Moving to Paris for Grad School

Vanessa Larson took more than a leap when she sprung for the chance to complete her MBA in Paris.

Showing up with just two suitcases and little to no comprehension of the French language, she persevered, calling this timeless capital city her home for a full 18 months before heading back to San Francisco.

Why Paris? What was it about this European city that lured you in?

Vanessa: I fell in love with Paris when I was 14 years old. I travelled there with my mom and it was the first place I went outside of the US. Over the next 18 years, I travelled there many times both for work and pleasure. It was the one place I kept coming back to, that I never got sick of. I love the food and the wine. I love that walking around Paris is like being a museum – you are surrounded by beauty. The language is beautiful even when you don’t understand everything. Also, the people! French people have opinions and are not afraid of stating them. They don’t always feel the need to be seen as ‘nice’ and I appreciate this boldness and passion! And then there was the fashion. Just walking around Paris is inspiring, full of understated elegance and classic, but cool looks.

Moving to another state can be stressful, let alone moving to another country! How did you move your stuff?

Vanessa: In my case, I decided not to move my stuff with me. I put the things I cared about into storage and I sold the rest of my belongings. I arrived in Paris with two suitcases and a studio that I booked for the first month through Airbnb. I rented a furnished flat after that and bought a few items to make it feel more like home.

How well did you speak the language before you got there? And how are you now, in comparison? 

Vanessa: When I arrived I did not speak any French. I’m not going to lie – it was hard. It took me 6 months to even understand anything! I would order a coffee in French but would not understand the response. It made communicating hard. By the time I left, I was able to navigate through normal day-to-day conversations. I could understand most of what I heard. I am still taking classes and I hope to one day be able to say that I speak French well.

Hands down - what was your favorite Parisian meal?

Vanessa: This might be the toughest question on the list! I will have to go with a baguette from my favorite boulangerie, some stinky French cheese and a bottle of sancerre. For dessert, a pear and dark chocolate tart from the patisserie. I could pretty much live on this meal and never be sick of it. So simple but so good!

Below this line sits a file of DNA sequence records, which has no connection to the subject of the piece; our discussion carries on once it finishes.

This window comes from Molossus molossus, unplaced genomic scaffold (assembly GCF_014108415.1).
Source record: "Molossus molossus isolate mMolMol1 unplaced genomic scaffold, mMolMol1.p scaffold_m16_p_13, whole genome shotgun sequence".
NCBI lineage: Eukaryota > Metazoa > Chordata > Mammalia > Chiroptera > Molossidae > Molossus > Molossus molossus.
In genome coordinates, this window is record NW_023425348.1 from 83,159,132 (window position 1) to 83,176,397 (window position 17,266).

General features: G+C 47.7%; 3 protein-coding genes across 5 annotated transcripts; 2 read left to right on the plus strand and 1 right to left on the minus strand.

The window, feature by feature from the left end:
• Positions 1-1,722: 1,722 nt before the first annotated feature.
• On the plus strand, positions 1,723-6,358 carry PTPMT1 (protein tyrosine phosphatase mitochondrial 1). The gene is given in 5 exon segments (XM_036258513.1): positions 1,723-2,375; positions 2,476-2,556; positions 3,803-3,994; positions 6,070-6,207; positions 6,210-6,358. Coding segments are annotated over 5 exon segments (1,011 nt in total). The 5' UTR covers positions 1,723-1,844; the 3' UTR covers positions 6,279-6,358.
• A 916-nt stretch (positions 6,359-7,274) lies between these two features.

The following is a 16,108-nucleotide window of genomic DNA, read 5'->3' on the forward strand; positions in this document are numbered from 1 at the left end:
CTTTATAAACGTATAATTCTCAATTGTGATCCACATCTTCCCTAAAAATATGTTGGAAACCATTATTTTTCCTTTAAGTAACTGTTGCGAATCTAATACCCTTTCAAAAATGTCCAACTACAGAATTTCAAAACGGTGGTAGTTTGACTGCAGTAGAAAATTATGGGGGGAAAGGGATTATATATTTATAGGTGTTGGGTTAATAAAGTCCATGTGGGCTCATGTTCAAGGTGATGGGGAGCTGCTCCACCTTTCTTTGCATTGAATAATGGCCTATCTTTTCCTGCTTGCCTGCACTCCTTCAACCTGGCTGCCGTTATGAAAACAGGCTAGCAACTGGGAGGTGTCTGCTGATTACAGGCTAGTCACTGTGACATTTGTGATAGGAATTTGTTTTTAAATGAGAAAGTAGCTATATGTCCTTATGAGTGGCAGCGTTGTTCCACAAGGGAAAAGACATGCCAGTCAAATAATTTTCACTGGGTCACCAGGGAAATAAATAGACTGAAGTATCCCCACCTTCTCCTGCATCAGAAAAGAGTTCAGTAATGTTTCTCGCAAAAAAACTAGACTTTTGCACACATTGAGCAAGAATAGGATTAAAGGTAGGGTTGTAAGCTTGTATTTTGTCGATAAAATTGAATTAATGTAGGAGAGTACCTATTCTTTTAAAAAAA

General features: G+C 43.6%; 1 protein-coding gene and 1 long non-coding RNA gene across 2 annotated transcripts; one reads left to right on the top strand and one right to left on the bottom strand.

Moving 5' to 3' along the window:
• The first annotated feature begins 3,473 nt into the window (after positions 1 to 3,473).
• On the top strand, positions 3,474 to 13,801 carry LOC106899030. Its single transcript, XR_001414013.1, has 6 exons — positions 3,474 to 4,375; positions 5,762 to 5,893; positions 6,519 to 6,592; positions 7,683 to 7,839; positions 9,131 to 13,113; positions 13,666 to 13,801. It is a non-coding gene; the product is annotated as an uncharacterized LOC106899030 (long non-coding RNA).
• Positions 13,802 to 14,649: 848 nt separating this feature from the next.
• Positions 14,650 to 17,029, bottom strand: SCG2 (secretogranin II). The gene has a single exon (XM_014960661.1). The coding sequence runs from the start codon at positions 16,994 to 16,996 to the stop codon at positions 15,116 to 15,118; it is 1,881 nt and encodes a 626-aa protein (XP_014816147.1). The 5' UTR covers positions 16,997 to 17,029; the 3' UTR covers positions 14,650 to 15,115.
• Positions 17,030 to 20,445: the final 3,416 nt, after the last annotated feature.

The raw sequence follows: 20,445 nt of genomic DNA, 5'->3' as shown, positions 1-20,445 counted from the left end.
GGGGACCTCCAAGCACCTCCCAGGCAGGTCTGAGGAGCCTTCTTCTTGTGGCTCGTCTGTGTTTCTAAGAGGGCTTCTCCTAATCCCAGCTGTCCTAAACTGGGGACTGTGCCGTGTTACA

Did you make any friends?

Vanessa: Yes, I had a great group of friends. Very international! Of course I made friends with French people, but also Lebanese, Italian, Indian, Israeli, Moroccan, etc. I met most of my friends through activities. I met people at school, through a design workshop I took, through friends, and at the office I worked at. I think that going out and signing up for activities that interest you is the easiest way to make friends in a new place.

Describe Paris in 3 words. 

Vanessa: Beautiful. Elegant. Magical.

What were the hardest things to get used to, culturally? 

Vanessa: The bureaucracy! Everything takes time and you learn to be very patient. It took me 3 months to open a bank account. When I needed to get my resident card, I had to go to the precinct three times because each time I came at my appointed time, I was told it wasn't ready and to come back. The systems can feel very antiquated and you are frequently told that the reason something is done a certain way is simply because that’s how it has always been done. You have to learn to laugh at the ridiculousness or you will make yourself crazy.

You've experienced Paris through all the seasons. What is your favorite time of year there?

Vanessa: I love the spring. Winter can be cold and wet but spring comes fairly early to Paris. There are parks everywhere and the flowers start to bloom. People sit outside at the cafes even if it is still a bit cool. It feels like the whole city is outside and there is this energy and happiness that is infectious. You want to be outside celebrating life.

What prompted you to leave? Was it by choice? 

Vanessa: I finished my MBA and realized that professionally, what I really wanted to do was start my own company. I had spent years building other people's brands and I now wanted to build my own brand. This is not something I could do in Paris. The language barrier, my lack of professional connections in Paris, and the fact that France is not as entrepreneurial-friendly as the US led me to decide to move back to San Francisco.

I created a Kickstarter campaign in June to raise the funds to launch my own business and I moved back. I now own and run Saffron + Kumquats, a foodie subscription box for cooking. I miss Paris but I love what I am doing. I also love San Francisco and feel lucky to have lived in such great cities.

What are 3 things you miss the most about Paris, now that you're back in the states?

Vanessa: The bread. My friends. Wandering the city.

Can you share a few resources that could help someone that is planning a move to France?

Vanessa:

Alliance Francaise offers intensive language courses. They also have branches all over the world so it makes it easy to start and continue classes.

Haven in Paris has upscale apartments for rent and a good blog with Paris recommendations.

Pap.fr is where long-term apartment rentals are posted. Sort of a French Craigslist.

Do it in Paris offers lots of recommendations for restaurants, shopping, events and more. A great resource for finding out about new places.

David Lebovitz is an American pastry chef living in Paris. He offers a glimpse into the expat experience, alongside great reviews of restaurants and gourmet shops.

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